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UCLA freshman’s list of demands for new roommates goes viral

UCLA freshman’s list of demands for new roommates goes viral
WATCH ABOVE: An email sent by an incoming UCLA freshman to her new roommates outlining her "demands" has gone viral after one of the other students posted it online.

It’s a situation many of us can relate to: you’re coming into a new living situation, with roommates you don’t know, and you want to make sure you stake out some ground rules before you settle in.

But one incoming freshman at the University of California, Los Angeles (UCLA) may have gone a bit too far outlining her “demands” in an email that has quickly gone viral in the U.S.

In a letter to her new roommates – who she hadn’t yet met face-to-face – the frosh, whose name in the email is listed as “Ashly,” lays out her specific demands for their new living situation in no uncertain terms.

“I’ll take the top bunk of the bunk bed that has a bottom and top bunk,” the letter reads. “I DO NOT want the single bunk where it has a desk underneath the top bunk so don’t try to leave me that.”

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The letter was part of an email chain between incoming UCLA freshmen Winnie Chen, Giustinna Tun, and “Ashly.” The letter’s blunt tone is evidently a result of what she feels was a lapse in their replies.

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“Ok so I’m not sure why neither of you responded back to my emails, but I don’t really care just as long as you both know this and understand that I’m not going to settle for anything less than what I’m going to tell you that I’m going to get once I arrive in the dorm,” is how the letter opens.

She then goes on to outline some very specific parameters for their new living situation.

“I’m also taking one of the white closets,” the letter reads. “There should be two white closets and I’m taking one of them. I don’t care for which one it is, just know I’m taking one of them.”

“I want the desk that’s near the window. Plain and simple. I don’t care about who gets the bottom bunk but just know what I stated above is what I’m expecting once I arrive at the dorm,” the letter continues, warning that she “won’t be in the mood for any arguing or other nonsense.”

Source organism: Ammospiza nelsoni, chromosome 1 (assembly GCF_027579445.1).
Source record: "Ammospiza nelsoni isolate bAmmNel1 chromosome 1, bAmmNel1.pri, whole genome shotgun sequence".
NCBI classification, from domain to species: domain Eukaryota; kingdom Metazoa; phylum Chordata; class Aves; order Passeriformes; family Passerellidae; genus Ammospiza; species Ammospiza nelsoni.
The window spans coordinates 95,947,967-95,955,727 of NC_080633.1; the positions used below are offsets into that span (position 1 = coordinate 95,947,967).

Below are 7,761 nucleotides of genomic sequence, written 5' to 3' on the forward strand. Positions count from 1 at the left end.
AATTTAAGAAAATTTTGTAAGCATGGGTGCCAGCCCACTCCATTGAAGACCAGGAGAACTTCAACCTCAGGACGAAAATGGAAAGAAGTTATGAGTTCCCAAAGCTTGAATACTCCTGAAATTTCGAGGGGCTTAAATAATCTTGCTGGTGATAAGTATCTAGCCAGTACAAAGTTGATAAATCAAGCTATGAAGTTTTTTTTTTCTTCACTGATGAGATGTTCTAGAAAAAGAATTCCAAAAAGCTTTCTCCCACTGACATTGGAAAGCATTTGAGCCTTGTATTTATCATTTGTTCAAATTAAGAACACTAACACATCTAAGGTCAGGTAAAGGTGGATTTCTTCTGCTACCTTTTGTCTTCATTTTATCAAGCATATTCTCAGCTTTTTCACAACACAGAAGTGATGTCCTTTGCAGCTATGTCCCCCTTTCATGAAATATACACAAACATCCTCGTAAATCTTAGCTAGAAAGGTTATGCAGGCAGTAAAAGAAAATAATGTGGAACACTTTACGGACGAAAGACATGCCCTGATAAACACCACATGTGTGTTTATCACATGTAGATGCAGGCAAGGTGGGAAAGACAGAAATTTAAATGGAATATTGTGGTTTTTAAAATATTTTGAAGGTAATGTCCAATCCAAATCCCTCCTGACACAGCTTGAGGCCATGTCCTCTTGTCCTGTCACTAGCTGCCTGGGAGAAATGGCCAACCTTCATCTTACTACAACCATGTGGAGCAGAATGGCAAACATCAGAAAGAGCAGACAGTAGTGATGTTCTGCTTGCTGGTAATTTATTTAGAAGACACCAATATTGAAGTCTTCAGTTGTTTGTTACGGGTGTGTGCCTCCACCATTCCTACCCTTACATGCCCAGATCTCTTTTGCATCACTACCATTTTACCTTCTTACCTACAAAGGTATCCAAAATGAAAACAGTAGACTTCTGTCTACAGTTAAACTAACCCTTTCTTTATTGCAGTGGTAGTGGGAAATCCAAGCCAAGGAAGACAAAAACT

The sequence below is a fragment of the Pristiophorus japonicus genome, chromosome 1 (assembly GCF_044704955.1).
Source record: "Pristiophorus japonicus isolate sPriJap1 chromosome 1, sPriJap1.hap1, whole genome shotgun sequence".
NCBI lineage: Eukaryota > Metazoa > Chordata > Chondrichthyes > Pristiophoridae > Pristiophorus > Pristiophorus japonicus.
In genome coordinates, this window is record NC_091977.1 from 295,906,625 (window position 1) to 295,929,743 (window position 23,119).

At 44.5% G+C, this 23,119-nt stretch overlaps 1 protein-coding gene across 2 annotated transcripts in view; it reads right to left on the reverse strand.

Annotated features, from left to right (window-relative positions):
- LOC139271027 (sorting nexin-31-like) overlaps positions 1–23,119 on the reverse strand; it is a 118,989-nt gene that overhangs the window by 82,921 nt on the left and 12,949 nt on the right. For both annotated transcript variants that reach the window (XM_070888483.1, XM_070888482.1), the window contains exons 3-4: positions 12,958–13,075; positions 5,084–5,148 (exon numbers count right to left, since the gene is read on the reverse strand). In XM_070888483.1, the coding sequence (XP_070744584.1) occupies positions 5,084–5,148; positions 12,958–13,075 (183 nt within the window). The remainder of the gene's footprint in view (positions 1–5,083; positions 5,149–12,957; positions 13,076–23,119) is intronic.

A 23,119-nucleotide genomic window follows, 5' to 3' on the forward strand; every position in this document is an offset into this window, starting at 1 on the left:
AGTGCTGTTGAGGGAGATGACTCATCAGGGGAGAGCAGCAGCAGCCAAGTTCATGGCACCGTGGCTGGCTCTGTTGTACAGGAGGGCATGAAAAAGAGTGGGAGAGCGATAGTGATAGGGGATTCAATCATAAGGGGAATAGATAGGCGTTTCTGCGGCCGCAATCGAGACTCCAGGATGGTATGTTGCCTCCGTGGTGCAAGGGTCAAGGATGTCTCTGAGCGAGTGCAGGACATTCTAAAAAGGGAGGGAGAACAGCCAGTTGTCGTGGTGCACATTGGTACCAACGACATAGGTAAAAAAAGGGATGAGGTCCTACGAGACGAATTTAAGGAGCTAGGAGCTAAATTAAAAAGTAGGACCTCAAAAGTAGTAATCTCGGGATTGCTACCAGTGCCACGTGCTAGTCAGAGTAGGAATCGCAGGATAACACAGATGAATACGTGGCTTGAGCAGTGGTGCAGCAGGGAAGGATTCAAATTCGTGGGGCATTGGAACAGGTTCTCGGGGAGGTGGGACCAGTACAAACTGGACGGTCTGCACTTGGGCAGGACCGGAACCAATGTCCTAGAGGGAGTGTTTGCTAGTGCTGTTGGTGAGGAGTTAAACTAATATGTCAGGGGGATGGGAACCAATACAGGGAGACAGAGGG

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“Sorry but not sorry for the attitude.”

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It’s not clear when the letter was sent, but it went viral after Winnie Chen posted it to her Twitter account on Sept. 1.

Since then, the original letter has been shared nearly 5,000 times, and has gotten the attention of mainstream news outlets such as CBS, Fox News, and the L.A. Times.

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Chen, 17, a financial actuarial mathematics major, said she and Tun, 18, were shocked by the letter’s blunt tone as well as several open threats, such as “If needed be I’ll turn it into a bigger issue so don’t try me,” and, “I don’t like being ignored … I decided to make it clear now on the kind of person I am and what I will and will not take.”

“I was shocked at first, almost didn’t believe that she was being real,” Chen told online news outlet The Tab. “I was afraid to even say anything back but mostly just shocked at the way she approached us.”

The campus of the University of California, Los Angeles.
The campus of the University of California, Los Angeles. Wikimedia Commons

The roommate drama continued – both in real-life and social media – as Chen and Tun responded to the original letter with an equally blunt response of their own, outlining several things the two “don’t appreciate” about the original email including her “attitude.”

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“GIRRRL, WE HAVEN’T EVEN MET YET,” the reply, also posted to Chen’s Twitter account, reads.

“But at this rate, I don’t think I wanna even meet you anymore. #SORRYBUTNOTTHATSORRY.”

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Chen says she petitioned UCLA to change roommates after receiving the letter but the school told her it likely wouldn’t be possible.

“I tried to email housing requesting for a switch, but they told me there was no way to switch unless I find another person to swap with,” Chen told The Tab.

Since then, it seems the prospective roommates have hashed things out a bit. A reply from Ashly posted on Sept. 9 seemingly apologizes for some of her earlier blunt language while maintaining she is “also really chill too.”

“As you can see from my previous email, I am like a ticking time bomb that sets off when certain things don’t happen to me,” the letter reads, apologizing for her “anger issues” and for “over thinking things at times.”

In a statement to CBS Los Angeles, UCLA officials say they are “aware of the situation” and have reached out to all parties involved in an attempt to resolve the dispute amicably.

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Global News has reached out to Chen and will post her comments if and when they become available.